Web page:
Then, as they are playing, switch your preamp knob back and forth between the two, adjusting for volume of course. If you hear anything other than say a tad more sweetness, warmth, air, spaciousness on the LP -- all the things that analog LPs should do better -- you have problems.

    You are not alone. Most audiophiles use faulty material to tune in the sound of their stereos. I've heard a million of them.

    One of the longest running battles in recent history was between those who preferred the sound of the Classic Records remastered RCA catalog, and those who, like me found them horrendously bright. Now if you set your system up around those bright records, adjusting for the thin sound along the way with interconnects, etc. they will sound fine, more or less. But now the average good sounding used record you buy will sound dull. That can't be right.

    Statistically, if you buy records that were made any time say from 1958 to 1980, the bell curve distribution will put the great majority of them in the middle of the tonality range, with some bright ones and some dull ones at either end of the curve.

    That whole curve should be shifted in your system if indeed Jim Morrison's voice on a DCC LP is muffled.

    Or get ten opera records that were recorded in the late fifties-early sixties, and listen to the voices on them. Opera records, such as those on London and RCA, almost always have dead-on midrange tonality. It's uncanny how natural they sound. Spooky even. (Makes you wonder what the hell they were thinking when they miked Pop records of the time. They knew how to do it right, but they must have thought the public would like it better with more pizzaz on the top, so voila, we get voices with boosted harmonics that make your dog get up and join your wife in the other room -- your wife may not be an audiophile but she knows bad sound when she hears it.)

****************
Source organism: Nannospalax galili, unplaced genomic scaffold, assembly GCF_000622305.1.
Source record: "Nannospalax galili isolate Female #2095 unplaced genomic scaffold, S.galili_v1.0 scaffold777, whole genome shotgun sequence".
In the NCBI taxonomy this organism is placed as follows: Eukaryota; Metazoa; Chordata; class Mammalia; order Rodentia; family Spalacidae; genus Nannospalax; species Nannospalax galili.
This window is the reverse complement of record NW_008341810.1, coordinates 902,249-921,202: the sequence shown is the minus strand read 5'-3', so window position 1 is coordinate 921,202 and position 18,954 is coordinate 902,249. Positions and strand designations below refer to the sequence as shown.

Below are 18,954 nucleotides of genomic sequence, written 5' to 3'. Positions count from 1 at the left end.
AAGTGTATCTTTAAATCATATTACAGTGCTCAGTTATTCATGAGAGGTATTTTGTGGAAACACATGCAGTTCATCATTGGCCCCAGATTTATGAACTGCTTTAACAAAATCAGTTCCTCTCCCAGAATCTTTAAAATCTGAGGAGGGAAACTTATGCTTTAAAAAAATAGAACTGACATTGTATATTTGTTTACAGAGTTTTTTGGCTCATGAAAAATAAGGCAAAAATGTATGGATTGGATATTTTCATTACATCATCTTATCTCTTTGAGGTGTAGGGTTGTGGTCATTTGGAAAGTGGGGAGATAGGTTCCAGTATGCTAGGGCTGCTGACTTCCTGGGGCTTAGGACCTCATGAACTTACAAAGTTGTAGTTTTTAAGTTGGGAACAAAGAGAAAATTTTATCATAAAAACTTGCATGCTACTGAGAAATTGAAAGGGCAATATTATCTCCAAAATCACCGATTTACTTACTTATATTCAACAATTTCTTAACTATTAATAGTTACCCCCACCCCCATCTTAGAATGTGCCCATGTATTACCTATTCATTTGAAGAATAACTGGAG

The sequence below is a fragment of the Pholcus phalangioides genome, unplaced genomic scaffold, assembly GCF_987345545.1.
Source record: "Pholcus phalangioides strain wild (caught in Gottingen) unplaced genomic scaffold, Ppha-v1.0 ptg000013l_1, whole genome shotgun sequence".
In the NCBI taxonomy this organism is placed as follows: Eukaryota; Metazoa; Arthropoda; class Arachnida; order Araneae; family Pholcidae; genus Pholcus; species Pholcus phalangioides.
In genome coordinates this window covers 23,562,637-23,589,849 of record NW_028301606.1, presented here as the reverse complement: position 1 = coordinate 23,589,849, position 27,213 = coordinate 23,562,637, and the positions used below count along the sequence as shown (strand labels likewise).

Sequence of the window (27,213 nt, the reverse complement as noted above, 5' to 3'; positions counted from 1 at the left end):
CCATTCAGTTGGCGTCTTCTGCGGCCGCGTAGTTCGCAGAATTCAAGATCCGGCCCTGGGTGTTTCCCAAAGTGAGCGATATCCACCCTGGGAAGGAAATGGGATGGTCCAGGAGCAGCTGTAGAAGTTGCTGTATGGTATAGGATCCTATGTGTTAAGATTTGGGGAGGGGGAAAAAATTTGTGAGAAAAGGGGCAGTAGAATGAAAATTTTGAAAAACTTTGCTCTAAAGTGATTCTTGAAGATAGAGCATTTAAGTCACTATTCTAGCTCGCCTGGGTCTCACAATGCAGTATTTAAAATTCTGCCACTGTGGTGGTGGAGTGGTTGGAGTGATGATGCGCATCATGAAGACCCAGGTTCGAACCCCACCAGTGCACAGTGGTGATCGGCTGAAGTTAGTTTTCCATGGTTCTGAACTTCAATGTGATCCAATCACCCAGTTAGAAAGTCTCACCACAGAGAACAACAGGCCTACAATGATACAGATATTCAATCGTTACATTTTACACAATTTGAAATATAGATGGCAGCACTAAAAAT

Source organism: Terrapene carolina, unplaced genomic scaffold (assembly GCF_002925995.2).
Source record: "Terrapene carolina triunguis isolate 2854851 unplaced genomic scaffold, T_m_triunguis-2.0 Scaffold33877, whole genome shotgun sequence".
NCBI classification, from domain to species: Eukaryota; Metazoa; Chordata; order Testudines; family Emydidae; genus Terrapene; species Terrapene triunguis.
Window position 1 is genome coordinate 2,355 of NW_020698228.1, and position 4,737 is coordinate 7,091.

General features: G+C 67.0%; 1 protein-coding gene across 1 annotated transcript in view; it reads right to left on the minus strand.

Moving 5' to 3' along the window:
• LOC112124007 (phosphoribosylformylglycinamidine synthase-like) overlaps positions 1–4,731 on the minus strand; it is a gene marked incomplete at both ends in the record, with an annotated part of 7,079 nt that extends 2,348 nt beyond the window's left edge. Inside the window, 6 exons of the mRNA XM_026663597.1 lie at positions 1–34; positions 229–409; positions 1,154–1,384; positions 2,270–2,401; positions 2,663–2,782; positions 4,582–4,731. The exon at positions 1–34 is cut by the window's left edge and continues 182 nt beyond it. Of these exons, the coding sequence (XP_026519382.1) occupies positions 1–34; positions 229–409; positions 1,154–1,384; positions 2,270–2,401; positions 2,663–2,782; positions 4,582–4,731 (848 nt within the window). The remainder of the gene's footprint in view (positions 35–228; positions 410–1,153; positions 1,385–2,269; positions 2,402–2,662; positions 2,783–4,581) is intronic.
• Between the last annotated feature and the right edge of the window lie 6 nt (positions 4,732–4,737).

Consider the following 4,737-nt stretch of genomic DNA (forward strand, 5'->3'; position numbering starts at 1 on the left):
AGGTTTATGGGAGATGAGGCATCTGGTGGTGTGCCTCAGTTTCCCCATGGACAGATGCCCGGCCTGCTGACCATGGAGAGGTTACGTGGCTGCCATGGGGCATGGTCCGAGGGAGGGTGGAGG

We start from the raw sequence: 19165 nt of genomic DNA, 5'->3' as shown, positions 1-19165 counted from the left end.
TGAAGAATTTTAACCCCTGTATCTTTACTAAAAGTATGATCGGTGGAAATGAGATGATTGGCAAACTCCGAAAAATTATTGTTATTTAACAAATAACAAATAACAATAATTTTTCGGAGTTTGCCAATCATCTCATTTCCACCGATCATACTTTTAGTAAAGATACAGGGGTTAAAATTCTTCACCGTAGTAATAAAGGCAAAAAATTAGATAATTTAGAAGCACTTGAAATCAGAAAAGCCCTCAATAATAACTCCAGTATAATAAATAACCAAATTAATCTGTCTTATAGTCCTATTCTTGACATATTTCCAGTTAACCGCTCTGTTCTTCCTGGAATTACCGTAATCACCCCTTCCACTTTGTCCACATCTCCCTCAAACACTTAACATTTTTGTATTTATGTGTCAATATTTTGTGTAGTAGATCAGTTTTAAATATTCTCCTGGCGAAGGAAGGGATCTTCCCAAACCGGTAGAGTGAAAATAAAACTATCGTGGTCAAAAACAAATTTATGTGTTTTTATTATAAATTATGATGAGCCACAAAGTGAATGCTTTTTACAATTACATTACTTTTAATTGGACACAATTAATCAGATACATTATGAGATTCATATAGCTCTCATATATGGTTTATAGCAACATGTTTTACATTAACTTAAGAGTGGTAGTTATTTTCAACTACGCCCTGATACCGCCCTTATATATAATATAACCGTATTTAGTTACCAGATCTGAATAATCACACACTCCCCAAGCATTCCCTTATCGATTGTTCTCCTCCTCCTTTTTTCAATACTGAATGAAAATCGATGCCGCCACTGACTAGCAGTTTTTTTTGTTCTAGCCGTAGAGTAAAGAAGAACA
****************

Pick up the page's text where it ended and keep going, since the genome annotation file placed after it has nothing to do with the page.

Ten records makes the chances of getting all bright ones very unlikely. They should sound a little muffled compared to your non-DCC pop CDs, if what I suspect is true.

    What are some other good records to test with?

    Try these: Zep 1 and 2 on the new Classic Records LP's. They should sound very very different from each other, especially on Plant's voice. NIGHT AND DAY DIFFERENT. You tell me which one is right. On your system I'm guessing II.

    One pair of interconnects can dramatically alter the tonal balance in a system. One. It might make more difference than the preamp or amp or speaker so be careful.

    To sum up:

    I believe your phono "chain" is duller than your CD chain, and this is causing you to hear faults in the DCC vinyl.

    Or your whole system could be on the dark side of neutral, which might make you prefer goosed up CDs that restore some "life" to the music.